The Catholic Worker, the story goes, once hosted an extremely difficult perennial guest. No matter how much she received from the Worker's hospitality, it was never enough, and she let them know it. What could win over such a grasping hostility? Diamonds, of course. Upon receiving a valuable engagement ring from a donor, Dorothy promptly gave it to this guest. Scolded by coworkers who pleaded, not unreasonably, that the ring's value could have been put to better use, Dorothy defended her decision. The ring was the guest's to keep or sell, she told them. Did they think the poor had no need of beautiful things?
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The story is characteristic of Dorothy Day and the movement she founded. There's the prodigal generosity that confounds common sense; there's the merciful irony in meeting voracity with abundance; there are the attempted reproaches and the neat rebuttal with echoes of a parable.
And it is characteristic of Kate Hennessy, Dorothy Day's granddaughter and the author of The World Will Be Saved by Beauty, to simultaneously appreciate the story as a sketch of her grandmother and to note that it is probably apocryphal.
"An Intimate Portrait of My Grandmother" is the subtitle of Hennessey's measured, warm-hearted account of Day's life, but its suggestion of a straightforward biography is not quite accurate. Hennessy's grandmother, the complicated, visionary, unstoppable Dorothy Day, is obviously the fulcrum on which the story turns. But the story itself is something much more meditative and complex: not the portrait of a single person but of a family tree. It's a portrait of the relationship between a mother, a daughter and a granddaughter, tangled and crisscrossed over time, never looking quite the same to any two of its participants.
Dorothy Day famously said that she didn't want to be called a saint. Despite this distaste for elevation, and by no machinations of her own, she very quickly leapfrogged over hagiography into something more like folklore. She was by all accounts a woman of an almost magical personal ability to burrow deep into life — a woman who walked the streets all night with Eugene O'Neill, and held a dying man in her arms when all her radical friends fled, a woman who lectured and bullied a would-be assailant cab driver until he meekly took her home.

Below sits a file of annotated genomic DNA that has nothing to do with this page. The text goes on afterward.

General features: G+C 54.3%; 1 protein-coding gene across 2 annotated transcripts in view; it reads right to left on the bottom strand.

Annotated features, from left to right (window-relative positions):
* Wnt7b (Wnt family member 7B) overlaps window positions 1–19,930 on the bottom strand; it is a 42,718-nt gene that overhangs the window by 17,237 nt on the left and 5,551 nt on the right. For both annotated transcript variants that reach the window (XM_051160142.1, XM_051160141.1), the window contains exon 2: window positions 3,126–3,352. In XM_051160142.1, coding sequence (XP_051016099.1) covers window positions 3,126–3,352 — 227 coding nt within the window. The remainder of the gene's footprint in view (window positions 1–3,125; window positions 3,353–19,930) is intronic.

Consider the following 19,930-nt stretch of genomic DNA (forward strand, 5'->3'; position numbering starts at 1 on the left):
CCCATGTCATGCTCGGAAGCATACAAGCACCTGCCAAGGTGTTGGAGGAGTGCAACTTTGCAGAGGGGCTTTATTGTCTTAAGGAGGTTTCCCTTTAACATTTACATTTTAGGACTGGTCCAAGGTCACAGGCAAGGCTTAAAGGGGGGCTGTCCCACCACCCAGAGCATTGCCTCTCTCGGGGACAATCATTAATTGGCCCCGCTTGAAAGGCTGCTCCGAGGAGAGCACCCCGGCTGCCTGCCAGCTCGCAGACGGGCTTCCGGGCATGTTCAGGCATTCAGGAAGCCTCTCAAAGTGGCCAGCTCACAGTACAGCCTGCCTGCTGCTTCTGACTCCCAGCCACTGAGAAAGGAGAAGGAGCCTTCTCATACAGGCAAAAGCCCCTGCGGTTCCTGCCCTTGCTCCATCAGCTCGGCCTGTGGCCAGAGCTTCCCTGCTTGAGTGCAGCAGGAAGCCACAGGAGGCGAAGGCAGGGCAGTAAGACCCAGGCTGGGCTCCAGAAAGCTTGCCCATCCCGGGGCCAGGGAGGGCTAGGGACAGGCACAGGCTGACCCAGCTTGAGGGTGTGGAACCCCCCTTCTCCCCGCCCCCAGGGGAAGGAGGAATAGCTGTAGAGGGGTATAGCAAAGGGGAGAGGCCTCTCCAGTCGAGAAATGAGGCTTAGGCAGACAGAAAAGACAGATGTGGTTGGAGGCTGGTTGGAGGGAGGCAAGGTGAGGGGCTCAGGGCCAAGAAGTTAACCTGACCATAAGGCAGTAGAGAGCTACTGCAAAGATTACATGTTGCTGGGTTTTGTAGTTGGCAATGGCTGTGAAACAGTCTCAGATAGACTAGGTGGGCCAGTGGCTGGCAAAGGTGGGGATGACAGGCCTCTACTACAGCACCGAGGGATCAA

But the folk hero treatment reduces her as surely as does the plaster statue approach. Too often, the picture we get of Dorothy is of a picturesque bohemian who, having outgrown the free-spirited life, made a clean and graceful transition into foundress, advocate and matriarch.
It's precisely this kind of enviable narrative that family memory is best equipped to puncture. And the image that emerges from Hennessey's book is of a much more particular and, in some ways, misfit personality. Dorothy comes across as impulsive to the point of recklessness. She boards a train to participate in a suffragette demonstration (her first imprisonment) more for lack of something else to do than long personal conviction. On the rebound from an unhappy love affair, she marries a recent acquaintance mostly, it seems, because he happened to ask. Shortly thereafter, she leaves him, early in the morning and without a word. She seems a natural drifter, and for most of her life that's how she lives: leaving school, leaving friends, never holding a job for more than a few months at a time.
But if Dorothy doesn't fit well into the romantic narratives of her life, neither do the recollections of her daughter Tamar fit into the more conservative criticisms. Until I read the book, I had assumed that the tension between Dorothy and her daughter Tamar lay in Dorothy's inevitable unavailability. But, in fact, what Tamar seems to have resented is not the Catholic Worker, but that Dorothy sent her away from it. Guilt stricken and heeding advice that the Worker was no place for a child, Dorothy frequently sent her daughter to convent boarding schools. Tamar could never seem to make Dorothy hear that she was not pining for a more conventional home but the home she actually knew and loved. Later, when Dorothy came under the influence of a dourly pious priest who believed that strict penitence, sobriety and self-denial were the only legitimate ways to serve God, Tamar felt she was losing her mother all over again.
These parental mistakes and childhood griefs do not fit into any neat narrative. They stem from the habits, quirks, virtues and sins particular to one stubborn, charismatic mother and one shy, tender-hearted daughter trying to find a place of her own. The story of the Catholic Worker is also a story of Dorothy's mistakes and failures, like domineering attempts to impose her own pieties on others and ill-judged farming communes that left little more than rotted fruit and bitter memories behind them.
And yet the Catholic Worker persists. It persists in nearly 250 communities around the world, clothing the naked, feeding the hungry, succoring the weary and lost, advocating for the least and lowest. Its successes are as much a product of Dorothy's difficult, misfit personality as are its failures.
None of this is to say that only a person like Dorothy can do God's work in the world. Quite the opposite: Seemingly unsuited for any kind of stable life, Dorothy offered herself as she was to God. She offered her specific gifts, and her sometimes abject failures, and continued offering them again and again, often without visible success or direction.
If Dorothy Day is ever canonized, it should be as the patroness of failures: of bums and burnouts and washed-ups and drifters and misfits and cranks. She provided service to them throughout her life and after her death. She was one of them herself. She offers a vision of what God can do in them and only them, if he is given space and trust to do his work.
[Clare Coffey lives in the Philadelphia area. She teaches kindergarten at a small Catholic school.]